RBS 'casino bank' fined £5.6m over misreporting

Double blow for bank after front-runner for Stephen Hester's job rules himself out

Nick Goodway,Jamie Dunkley
Thursday 25 July 2013 01:10
Comments

The City regulator bared its teeth against Royal Bank of Scotland again yesterday with a £5.6m fine for failing to report properly more than a third of its investment banking deals over five and a half years.

On what was another bad day for the state-owned bank, regulators issued the sanction just hours after one of the most highly regarded front-runners to replace the outgoing chief executive Stephen Hester, Mark McCombe, ruled himself out of the job.

Widespread misreporting of trades took place under the regimes of both the disgraced Fred Goodwin and Mr Hester. It even continued after the Financial Services Authority contacted the bank to complain in 2010.

A staggering 44.8 million transactions were not properly reported to the regulator, and 804,000 were not reported at all.

The FCA, like its predecessor the FSA, relies on accurate reporting of deals by investment banks so that it can pursue possible cases of insider trading or market abuse.

The regulator said much of the failure to report had resulted from RBS's disastrous and hugely expensive take–over of the Dutch investment bank ABN Amro in October 2007 under Mr Goodwin, which eventually led to the £45bn taxpayer bailout of RBS in 2008.

Tracey McDermott, the FCA's director of enforcement and financial crime, said: "Effective market surveillance depends on accurate and timely reporting of transactions. We have set out clear guidance on transaction reporting, backed up by extensive market monitoring, and we expect firms to get it right. "

Yesterday's fine is the 11th handed out by the FCA since it was created on 1 April, meaning a total of £23.9m in penalties has been imposed on individuals and financial institutions. It is also the latest in a stream of fines on RBS, including the £87.5m sanction earlier this year for its role in the Libor fixing scandal and £2.8m for the way it handled complaints over payment protection insurance.

Mr McCombe emailed colleagues at the fund management giant BlackRock yesterday morning, telling them that he would not be leaving, after he was named as the leading candidate for the RBS job.

The former Barclays executive David Roberts and National Australia Bank's Cameron Clyne are now the only serious external candidates. The internal frontrunner remains RBS's head of retail banking, Ross McEwan, followed by its corporate bank head, Chris Sullivan, ahead of Nathan Bostock, who is due to become finance director.

Register for free to continue reading

Registration is a free and easy way to support our truly independent journalism

By registering, you will also enjoy limited access to Premium articles, exclusive newsletters, commenting, and virtual events with our leading journalists

Please enter a valid email
Please enter a valid email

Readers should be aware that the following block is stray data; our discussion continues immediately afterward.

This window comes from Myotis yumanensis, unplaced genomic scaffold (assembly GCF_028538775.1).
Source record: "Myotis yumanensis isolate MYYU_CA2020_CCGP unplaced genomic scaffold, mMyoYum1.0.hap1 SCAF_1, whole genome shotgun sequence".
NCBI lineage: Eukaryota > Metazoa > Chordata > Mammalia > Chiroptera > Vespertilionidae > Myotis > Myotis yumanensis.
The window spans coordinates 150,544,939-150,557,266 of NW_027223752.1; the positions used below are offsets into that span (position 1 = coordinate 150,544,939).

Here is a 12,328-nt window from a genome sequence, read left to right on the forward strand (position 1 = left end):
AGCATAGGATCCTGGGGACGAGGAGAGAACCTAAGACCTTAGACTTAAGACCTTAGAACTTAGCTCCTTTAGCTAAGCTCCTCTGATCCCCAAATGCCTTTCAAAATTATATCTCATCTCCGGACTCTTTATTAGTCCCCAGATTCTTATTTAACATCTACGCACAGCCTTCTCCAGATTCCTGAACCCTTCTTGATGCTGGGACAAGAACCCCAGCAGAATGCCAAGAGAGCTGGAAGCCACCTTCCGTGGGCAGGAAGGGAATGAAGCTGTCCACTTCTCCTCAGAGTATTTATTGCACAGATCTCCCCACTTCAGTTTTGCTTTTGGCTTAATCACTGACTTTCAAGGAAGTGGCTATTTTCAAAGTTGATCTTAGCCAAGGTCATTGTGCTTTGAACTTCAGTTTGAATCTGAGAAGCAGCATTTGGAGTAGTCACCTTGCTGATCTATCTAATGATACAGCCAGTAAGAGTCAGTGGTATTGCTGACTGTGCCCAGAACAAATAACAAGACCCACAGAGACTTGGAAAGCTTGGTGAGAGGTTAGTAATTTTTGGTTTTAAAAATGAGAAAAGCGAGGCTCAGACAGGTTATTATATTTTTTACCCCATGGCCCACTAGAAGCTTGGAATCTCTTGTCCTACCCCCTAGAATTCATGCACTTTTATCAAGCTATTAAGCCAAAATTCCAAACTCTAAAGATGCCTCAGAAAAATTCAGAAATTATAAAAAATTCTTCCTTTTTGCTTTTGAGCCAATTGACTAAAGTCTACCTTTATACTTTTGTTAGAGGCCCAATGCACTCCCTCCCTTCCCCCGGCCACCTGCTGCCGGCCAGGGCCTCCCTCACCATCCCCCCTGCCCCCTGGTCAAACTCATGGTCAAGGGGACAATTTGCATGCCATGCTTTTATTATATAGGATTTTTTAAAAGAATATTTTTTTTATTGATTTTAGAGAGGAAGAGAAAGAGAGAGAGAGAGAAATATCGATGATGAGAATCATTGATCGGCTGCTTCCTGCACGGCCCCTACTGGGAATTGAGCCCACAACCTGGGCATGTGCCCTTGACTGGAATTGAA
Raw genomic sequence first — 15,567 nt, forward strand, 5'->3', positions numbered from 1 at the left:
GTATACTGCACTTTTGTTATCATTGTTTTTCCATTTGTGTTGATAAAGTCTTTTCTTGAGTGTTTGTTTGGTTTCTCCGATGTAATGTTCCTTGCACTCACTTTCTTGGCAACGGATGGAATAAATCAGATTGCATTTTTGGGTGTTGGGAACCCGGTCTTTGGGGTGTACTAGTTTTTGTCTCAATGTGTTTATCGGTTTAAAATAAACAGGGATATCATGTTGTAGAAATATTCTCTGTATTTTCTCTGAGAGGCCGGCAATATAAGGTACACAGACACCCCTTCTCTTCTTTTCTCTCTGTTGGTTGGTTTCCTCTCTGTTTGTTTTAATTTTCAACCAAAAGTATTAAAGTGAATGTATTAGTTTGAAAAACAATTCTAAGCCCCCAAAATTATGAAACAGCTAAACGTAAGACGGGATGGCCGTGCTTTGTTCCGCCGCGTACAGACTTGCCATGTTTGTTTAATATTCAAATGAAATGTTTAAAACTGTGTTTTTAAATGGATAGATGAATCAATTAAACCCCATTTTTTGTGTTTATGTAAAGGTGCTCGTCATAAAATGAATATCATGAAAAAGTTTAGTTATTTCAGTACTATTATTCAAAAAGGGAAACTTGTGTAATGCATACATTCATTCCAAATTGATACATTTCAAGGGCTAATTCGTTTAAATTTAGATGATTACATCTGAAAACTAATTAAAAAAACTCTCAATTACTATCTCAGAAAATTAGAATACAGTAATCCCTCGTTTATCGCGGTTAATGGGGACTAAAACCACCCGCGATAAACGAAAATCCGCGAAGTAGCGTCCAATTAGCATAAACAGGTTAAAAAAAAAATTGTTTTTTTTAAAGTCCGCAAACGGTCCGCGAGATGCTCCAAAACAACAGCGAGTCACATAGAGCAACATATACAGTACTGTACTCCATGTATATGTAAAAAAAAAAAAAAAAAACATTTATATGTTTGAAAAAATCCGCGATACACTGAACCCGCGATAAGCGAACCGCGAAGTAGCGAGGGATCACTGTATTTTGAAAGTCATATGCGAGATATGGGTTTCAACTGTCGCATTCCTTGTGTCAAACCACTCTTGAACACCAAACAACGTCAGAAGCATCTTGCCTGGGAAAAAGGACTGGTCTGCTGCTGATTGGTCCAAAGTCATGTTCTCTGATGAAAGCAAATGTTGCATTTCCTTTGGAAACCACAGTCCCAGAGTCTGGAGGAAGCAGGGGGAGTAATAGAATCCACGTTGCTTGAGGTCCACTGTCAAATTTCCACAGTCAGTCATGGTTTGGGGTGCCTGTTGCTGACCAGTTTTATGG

Must be at least 6 characters, include an upper and lower case character and a number
Must be at least 6 characters, include an upper and lower case character and a number
Must be at least 6 characters, include an upper and lower case character and a number
Please enter your first name
Special characters aren’t allowed
Please enter a name between 1 and 40 characters
Please enter your last name
Special characters aren’t allowed
Please enter a name between 1 and 40 characters
You must be over 18 years old to register
You must be over 18 years old to register
Opt-out-policy
You can opt-out at any time by signing in to your account to manage your preferences. Each email has a link to unsubscribe.

By clicking ‘Create my account’ you confirm that your data has been entered correctly and you have read and agree to our Terms of use, Cookie policy and Privacy notice.

This site is protected by reCAPTCHA and the Google Privacy policy and Terms of service apply.

Already have an account? sign in

By clicking ‘Register’ you confirm that your data has been entered correctly and you have read and agree to our Terms of use, Cookie policy and Privacy notice.

This site is protected by reCAPTCHA and the Google Privacy policy and Terms of service apply.

Register for free to continue reading

Registration is a free and easy way to support our truly independent journalism

By registering, you will also enjoy limited access to Premium articles, exclusive newsletters, commenting, and virtual events with our leading journalists

Already have an account? sign in

By clicking ‘Register’ you confirm that your data has been entered correctly and you have read and agree to our Terms of use, Cookie policy and Privacy notice.

This site is protected by reCAPTCHA and the Google Privacy policy and Terms of service apply.

Join our new commenting forum

Join thought-provoking conversations, follow other Independent readers and see their replies

Comments

Thank you for registering

Please refresh the page or navigate to another page on the site to be automatically logged inPlease refresh your browser to be logged in